When you’re stuck or notice that you’re resisting your writing time, you have two alternatives: pay attention or daydream. Which should you choose? Depends on what you’ve been doing lately.
We have two different attentional states: focused attention, officially called the Central Executive mode, and daydreaming or the Mind-Wandering Mode. (more about two attentional states and about daydreaming and creativity.)
We respect people who pay attention and get things done. We tend to think less of people who daydream. Yet letting your mind wander free-range without agenda or distractions is the source of creative breakthroughs, those Eureka moments of insight and discovery. It’s also extremely satisfying and relaxing.
Neurologists were surprised to discover that the brain is just as active while we’re daydreaming as it is when we’re actively paying attention and focused on doing something. It’s just a different kind of activity.
When we’re paying attention, there is intense activity in a few areas of the brain. When we’re daydreaming, the activity is spread across the brain. Mind-wandering is a networked state of attention.
Since creativity requires bringing two or more previously separate ideas, images or things together in a new and cohesive way, we’re more likely to get creative insight when different areas of the brain are communicating, that is, when we’re daydreaming.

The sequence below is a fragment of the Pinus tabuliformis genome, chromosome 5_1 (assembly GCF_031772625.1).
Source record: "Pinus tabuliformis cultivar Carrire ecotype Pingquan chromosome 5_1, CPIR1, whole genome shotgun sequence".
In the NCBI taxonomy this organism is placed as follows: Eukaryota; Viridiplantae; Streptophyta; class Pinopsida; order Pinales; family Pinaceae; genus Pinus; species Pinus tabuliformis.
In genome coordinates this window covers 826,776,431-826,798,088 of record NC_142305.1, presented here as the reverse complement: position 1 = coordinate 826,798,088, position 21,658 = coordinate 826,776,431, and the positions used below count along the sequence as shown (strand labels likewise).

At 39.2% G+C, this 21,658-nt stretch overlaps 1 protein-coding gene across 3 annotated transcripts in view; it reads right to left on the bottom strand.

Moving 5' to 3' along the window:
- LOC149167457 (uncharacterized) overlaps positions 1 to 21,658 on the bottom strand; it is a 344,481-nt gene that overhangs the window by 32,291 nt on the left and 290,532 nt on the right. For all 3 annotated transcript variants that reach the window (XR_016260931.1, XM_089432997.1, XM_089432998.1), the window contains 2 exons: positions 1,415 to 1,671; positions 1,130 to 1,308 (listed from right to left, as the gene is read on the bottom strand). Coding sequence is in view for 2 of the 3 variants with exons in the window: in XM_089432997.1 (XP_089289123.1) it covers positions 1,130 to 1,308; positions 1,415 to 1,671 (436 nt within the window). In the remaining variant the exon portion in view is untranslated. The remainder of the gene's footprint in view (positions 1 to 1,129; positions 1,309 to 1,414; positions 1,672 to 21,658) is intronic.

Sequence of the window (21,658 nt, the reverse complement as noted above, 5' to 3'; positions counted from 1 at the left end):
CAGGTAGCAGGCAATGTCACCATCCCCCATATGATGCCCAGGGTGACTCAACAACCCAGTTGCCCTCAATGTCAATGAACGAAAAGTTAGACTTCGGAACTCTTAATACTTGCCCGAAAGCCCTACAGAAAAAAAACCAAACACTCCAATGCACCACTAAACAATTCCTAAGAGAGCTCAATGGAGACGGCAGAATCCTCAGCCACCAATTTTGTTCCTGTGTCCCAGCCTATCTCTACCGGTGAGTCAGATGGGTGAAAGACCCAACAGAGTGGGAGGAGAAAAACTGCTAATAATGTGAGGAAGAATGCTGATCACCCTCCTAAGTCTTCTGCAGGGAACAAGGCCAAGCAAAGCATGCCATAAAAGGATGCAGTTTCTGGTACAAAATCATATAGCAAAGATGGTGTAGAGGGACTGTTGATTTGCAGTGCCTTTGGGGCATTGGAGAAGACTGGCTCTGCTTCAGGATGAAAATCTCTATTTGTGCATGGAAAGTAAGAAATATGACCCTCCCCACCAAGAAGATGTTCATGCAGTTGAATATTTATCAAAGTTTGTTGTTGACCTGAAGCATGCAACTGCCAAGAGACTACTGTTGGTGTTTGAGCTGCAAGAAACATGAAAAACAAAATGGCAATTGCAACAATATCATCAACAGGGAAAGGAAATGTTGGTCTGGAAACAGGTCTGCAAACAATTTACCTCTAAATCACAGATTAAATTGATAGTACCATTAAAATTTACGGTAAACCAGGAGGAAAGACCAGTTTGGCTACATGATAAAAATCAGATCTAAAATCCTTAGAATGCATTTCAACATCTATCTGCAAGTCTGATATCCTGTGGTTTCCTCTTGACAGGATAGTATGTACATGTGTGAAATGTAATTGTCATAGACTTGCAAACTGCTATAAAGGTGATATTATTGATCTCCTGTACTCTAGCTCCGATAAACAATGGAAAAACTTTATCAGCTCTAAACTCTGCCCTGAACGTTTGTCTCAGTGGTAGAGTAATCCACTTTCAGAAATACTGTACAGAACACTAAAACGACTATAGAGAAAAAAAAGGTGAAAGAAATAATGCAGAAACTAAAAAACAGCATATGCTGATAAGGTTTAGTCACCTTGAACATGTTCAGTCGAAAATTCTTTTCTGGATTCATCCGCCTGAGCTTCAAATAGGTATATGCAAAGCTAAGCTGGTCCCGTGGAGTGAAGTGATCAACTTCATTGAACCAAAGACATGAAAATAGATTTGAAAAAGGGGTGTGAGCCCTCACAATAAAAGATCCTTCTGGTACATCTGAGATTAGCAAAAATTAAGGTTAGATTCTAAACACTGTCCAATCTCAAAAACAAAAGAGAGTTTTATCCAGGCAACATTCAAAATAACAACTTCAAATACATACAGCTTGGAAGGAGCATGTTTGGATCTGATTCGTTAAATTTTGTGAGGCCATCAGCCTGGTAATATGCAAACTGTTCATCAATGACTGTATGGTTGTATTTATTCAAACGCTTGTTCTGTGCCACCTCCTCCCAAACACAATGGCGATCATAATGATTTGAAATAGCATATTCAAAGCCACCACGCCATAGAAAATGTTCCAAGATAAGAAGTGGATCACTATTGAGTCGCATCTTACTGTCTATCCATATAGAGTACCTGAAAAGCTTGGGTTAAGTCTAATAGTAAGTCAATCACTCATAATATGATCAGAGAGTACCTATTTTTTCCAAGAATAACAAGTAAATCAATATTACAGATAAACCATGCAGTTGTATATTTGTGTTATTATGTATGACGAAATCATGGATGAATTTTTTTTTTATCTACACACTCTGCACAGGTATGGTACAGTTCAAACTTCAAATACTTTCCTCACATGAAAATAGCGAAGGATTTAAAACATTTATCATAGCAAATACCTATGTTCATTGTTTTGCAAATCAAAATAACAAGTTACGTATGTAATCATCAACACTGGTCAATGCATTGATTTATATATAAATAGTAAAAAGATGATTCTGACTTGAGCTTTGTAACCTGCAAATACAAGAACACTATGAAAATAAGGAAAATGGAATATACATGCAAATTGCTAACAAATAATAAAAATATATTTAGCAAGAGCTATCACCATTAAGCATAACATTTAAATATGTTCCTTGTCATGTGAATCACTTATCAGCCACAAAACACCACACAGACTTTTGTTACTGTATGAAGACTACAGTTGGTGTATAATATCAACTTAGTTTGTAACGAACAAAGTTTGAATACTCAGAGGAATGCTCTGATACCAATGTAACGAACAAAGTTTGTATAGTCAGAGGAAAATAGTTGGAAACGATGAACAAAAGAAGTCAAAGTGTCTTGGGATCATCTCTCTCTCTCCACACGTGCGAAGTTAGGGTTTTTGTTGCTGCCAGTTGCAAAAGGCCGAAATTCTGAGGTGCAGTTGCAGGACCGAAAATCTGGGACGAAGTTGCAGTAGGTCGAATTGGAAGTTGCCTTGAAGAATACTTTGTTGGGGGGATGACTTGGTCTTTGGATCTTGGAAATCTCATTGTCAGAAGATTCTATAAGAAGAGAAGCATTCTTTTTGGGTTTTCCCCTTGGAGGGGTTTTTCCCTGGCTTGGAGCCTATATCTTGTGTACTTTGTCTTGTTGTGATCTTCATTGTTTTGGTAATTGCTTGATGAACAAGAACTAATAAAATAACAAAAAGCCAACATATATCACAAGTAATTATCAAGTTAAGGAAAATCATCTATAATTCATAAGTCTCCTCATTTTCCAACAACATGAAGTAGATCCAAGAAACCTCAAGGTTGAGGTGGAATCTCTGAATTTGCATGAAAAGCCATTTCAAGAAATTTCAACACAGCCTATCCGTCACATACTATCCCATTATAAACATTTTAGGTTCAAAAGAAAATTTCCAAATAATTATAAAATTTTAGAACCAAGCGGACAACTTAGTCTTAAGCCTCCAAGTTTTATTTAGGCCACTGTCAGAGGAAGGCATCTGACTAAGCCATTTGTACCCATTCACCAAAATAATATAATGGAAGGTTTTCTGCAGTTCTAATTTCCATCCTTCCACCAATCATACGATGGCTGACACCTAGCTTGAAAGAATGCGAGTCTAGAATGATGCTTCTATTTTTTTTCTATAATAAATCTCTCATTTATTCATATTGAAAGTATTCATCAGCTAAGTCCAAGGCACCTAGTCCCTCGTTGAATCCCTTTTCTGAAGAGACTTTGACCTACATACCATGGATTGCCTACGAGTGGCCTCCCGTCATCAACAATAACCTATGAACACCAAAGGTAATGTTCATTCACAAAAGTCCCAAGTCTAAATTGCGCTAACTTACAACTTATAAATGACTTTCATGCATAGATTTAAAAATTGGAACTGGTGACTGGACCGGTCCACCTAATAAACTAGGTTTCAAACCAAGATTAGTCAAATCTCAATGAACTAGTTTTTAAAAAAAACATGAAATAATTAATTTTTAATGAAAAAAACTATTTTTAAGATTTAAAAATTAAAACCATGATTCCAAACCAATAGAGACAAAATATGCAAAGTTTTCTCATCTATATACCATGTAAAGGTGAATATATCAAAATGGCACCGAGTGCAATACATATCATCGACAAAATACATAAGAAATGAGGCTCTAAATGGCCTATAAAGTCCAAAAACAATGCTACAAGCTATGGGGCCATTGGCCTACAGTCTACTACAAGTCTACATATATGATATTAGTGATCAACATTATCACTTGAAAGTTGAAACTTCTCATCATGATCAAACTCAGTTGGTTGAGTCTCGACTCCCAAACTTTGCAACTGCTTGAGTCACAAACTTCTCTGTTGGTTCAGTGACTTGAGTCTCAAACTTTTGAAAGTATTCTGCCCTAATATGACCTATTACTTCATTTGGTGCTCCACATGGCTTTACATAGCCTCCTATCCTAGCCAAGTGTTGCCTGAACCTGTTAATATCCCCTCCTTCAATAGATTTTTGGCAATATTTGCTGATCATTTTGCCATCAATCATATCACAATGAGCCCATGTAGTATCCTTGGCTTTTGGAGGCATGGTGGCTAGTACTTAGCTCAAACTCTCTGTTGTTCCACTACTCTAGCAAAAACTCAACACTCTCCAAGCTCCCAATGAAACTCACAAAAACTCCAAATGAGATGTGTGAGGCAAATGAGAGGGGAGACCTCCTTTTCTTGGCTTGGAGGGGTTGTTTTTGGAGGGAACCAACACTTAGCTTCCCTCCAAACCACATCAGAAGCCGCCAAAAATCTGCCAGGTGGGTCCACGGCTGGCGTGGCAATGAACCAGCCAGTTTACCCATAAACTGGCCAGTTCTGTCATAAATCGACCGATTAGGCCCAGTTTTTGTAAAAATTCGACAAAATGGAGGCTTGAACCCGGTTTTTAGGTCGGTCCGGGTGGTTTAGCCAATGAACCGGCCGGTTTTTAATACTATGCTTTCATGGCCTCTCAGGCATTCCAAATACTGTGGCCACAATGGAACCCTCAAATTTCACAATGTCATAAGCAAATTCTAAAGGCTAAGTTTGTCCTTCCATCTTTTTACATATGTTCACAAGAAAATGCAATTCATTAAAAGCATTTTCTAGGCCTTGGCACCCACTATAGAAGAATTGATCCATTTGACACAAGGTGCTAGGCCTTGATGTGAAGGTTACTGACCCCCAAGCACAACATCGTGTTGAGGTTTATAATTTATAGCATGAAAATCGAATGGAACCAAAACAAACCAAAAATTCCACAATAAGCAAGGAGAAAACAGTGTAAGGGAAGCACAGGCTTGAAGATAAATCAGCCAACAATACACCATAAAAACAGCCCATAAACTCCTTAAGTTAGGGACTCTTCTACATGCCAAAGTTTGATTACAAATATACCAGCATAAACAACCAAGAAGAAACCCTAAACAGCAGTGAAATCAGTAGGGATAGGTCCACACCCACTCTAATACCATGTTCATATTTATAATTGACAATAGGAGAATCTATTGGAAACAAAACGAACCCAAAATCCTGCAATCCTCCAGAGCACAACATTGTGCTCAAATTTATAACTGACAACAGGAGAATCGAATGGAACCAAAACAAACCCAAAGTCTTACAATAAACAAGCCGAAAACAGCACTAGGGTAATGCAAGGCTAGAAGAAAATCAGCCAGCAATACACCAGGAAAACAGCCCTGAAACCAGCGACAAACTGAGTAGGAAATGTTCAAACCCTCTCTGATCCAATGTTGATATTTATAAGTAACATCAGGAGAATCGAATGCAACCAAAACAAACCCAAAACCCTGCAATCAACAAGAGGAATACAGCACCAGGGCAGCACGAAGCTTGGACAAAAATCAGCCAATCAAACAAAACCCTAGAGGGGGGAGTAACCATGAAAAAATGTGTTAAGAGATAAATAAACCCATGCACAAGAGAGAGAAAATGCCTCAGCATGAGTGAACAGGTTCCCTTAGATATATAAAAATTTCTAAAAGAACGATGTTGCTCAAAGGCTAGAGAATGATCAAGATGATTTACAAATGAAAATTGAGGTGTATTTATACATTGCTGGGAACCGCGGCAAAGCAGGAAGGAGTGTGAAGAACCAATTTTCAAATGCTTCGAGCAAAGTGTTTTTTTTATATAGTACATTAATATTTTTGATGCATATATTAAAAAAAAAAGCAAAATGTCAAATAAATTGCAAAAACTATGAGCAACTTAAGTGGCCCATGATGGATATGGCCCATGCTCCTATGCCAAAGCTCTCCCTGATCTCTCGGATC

Fortune Favors the Prepared Mind
Of course, you can’t combine ideas and information you don’t have. We gather information, images and ideas when we’re paying attention. Research, learning, observation and life experience give our dreaming mind material to work with.
There’s a reason Einstein’s daydreaming led to a theory of relativity – the man knew his stuff. Darwin could envision evolution because he spent years in the field collecting samples.
Mary Shelley could imagine Frankenstein and his monster because she spent a dreary summer in “The Year Without a Summer” (caused by volcanic ash spewed from Mount Tambora) reading ghost stories by candlelight with literary friends in the Swiss Alps.
If all you’ve been doing lately is dreaming about writing, it’s time to prepare your mind by taking action, paying attention and maybe taking a field trip.
The Cost of Attention
When you focus your attention, you get the satisfaction of accomplishing (or at least making progress on) the tasks you focus on. You complete a draft, discover what you need in your research, or revise and edit a piece. This is also the state of consciousness you typically bring to a day job and things you need to get done in your personal life: do your taxes, respond to email, complete a spreadsheet, cook a meal, learn a new skill.
We usually accomplish tasks by taking action directed by the Central Executive mode. We typically solve problems by actively trying to figure them out. The focused attention state of consciousness excels at keeping us on task.
But when we pay attention, we pay. It takes a lot of cognitive energy to maintain focus. This is why you probably can’t work for hours at a day job and come home and immediately start writing.
Letting your mind wander is an excellent way to restore your cognitive energy. Taking a walk or staring out the window for ten minutes could be the most effective way to re-engage with your writing.
You might feel too tired to think about writing or anything else and consequently want to zone out. Be careful. Checking social media, watching TV, playing a game on your phone or tablet is NOT daydreaming.
Mind-wandering is letting your thoughts go wherever they will; zoning out is letting someone or something else is direct your thoughts.
There are two ways through writer’s block; not three. Sometimes daydreaming takes you through writer’s block. Sometimes paying attention takes you through. Zoning out will never take you through resistance; it only mires you deeper.